MOSCOW, June 5. /TASS/. Confrontation between Saudi Arabia and Qatar, both striving for regional leadership, has been brewing for a long time, said Vladimir Yevseyev, Deputy Director of the Department for Eurasian Integration and SCO Development at the Russian Institute of the CIS Countries.
"Saudi Arabia has much more problems with Qatar than it may seem," said Yevseyev, who is also an expert at the Valdai Club. "In the recent years, a secret rivalry between Doha and Riyadh has been going on in several countries of the region," he added.
When speaking about the seriousness of such a confrontation, Yevseyev pointed out that Saudi Arabia seemed unlikely to benefit from a rift among the Gulf states. "If Saudi Arabia takes tough measures, then it would be interested in a compromise, for instance, making Qatar pay more attention to the Saudi interests," the expert added.
According to Yevseyev, the United States is the country capable of making peace between Riyadh and Doha.
"It is important for the United States that its partners do not quarrel among themselves," he said. "Particularly when a common front against Iran is being formed."
"This is why the United States may act as a mediator in order to solve this issue," the Russian expert added.
Race for regional leadership
Yevseyev also said that the rivalry between Saudi Arabia and Qatar had become especially noticeable when Mohamed Morsi, a member of the Qatar-sponsored Muslim Brotherhood came to power in Egypt following the Arab spring events. "It was Saudi-backed General Al-Sisi who overthrew him," the expert noted. "In other words, Egypt played a special role in the confrontation between Saudi Arabia and Qatar. Eventually, Saudi Arabia won and now Egypt has cut diplomatic relations with Qatar," he said.
In the expert’s opinion, this secret rivalry was sure to become clear sooner or later. "I believe that this message (on the Qatari governmental website) citing the need to improve relations with Iran only gave impetus to the confrontation," he noted. "Everything came to the surface, because Qatar has been pursuing its own policy and did not usually hold consultations with Saudi Arabia, which annoyed Riyadh a lot since it seeks hegemony in the Sunni countries of the region," Yevseyev said.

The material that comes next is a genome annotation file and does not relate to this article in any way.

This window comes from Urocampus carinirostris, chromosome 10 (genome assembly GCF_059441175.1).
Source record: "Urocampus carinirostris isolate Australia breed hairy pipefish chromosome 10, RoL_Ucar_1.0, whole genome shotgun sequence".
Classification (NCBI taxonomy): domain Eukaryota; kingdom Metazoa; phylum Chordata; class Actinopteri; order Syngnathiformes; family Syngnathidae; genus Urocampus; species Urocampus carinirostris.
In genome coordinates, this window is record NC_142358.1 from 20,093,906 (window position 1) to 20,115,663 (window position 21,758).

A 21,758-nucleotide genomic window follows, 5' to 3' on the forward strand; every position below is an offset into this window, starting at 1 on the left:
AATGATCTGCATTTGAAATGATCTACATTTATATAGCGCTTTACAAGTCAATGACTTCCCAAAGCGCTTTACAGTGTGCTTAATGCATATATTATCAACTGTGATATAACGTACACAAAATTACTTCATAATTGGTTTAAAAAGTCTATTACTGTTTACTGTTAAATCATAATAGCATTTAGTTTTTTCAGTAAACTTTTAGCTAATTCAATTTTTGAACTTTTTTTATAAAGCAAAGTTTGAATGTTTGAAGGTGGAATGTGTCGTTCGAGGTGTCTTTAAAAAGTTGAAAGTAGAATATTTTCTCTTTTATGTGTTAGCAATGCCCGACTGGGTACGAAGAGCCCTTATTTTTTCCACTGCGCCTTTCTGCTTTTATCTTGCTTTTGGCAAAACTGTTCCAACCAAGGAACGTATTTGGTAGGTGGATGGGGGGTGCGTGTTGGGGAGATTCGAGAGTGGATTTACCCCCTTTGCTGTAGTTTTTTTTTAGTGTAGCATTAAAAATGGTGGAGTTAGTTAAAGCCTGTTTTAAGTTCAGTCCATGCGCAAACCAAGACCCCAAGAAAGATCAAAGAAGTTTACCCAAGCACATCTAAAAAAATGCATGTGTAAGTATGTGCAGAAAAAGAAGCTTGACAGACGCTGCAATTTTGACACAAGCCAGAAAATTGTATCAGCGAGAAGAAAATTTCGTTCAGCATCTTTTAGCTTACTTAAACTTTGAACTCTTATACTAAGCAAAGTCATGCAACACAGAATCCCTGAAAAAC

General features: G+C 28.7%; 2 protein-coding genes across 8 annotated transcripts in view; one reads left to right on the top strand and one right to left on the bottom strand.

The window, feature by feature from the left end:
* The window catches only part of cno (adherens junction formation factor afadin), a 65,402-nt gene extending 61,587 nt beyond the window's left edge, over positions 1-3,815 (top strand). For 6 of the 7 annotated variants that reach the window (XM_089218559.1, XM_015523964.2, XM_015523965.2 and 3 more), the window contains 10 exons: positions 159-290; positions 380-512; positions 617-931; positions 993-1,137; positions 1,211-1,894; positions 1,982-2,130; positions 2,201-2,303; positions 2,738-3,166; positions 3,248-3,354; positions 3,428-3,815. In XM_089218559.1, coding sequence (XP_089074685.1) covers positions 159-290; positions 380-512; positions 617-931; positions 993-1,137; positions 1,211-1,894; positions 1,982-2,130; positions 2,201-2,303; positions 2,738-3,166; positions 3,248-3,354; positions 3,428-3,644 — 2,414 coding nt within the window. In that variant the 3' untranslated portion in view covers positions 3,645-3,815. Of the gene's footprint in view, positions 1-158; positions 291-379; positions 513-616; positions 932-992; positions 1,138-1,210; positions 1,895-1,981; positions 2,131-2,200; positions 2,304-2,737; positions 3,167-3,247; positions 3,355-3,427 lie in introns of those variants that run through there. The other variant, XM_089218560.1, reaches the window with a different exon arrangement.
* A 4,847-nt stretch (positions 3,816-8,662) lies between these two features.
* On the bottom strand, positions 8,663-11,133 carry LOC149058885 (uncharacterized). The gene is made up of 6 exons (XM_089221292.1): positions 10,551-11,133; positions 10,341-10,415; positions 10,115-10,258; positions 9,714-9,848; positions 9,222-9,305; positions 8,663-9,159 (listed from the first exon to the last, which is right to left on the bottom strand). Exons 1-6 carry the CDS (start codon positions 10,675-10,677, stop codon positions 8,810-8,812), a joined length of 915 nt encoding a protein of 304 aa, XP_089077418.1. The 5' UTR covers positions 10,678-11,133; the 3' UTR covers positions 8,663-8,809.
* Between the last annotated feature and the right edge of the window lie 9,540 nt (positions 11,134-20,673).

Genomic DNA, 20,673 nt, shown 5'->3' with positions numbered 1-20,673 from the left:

The confrontation between Riyadh and Doha is currently evident in Lybia, as Qatar has been supporting members of the Islamic State terror group (outlawed in Russia). "Saudi Arabia has its own clientele there. In Syria, it supports Jabhat al-Nusra (outlawed in Russia) while the Islamic State has the support of Qatar," Yevseyev added.
According to the Russian expert, the Saudi ruling dynasty wants to neither destroy nor isolate Qatar.
"The Saudis want Qatar to recognize Riyadh’s leading role in the Sunni world," he said. "If Qatar brings itself to do it, then the two countries will reconcile. But the peace will be relative because Qatar will try to take advantage of its enormous financial resources and ties with the United States in order to pursue its own policy. So a crisis is inevitable," the Russian expert said.
From the other hand, Qatar does not have the potential to fight for leadership with Saudi Arabia, Yevseyev said.
"Actually, Qatar is not capable of becoming a regional leader, except for its financial wealth," he pointed out. "In this regard, I think that reconciliation will not be full and is sure to be followed by rising tensions."
Breaking off diplomatic relations
Earlier on Monday, Bahrain, Saudi Arabia, Egypt, the United Arab Emirates, as well as Yemen, the interim government of Libya and the Maldives announced cutting diplomatic relations with Qatar over Doha’s support of terrorism. Qatar expressed regret over this decision calling it groundless. A number of air companies from the UAE, Egypt and Saudi Arabia said they would suspend flights to Qatar. In turn, Qatar Airways suspended flights to Saudi Arabia.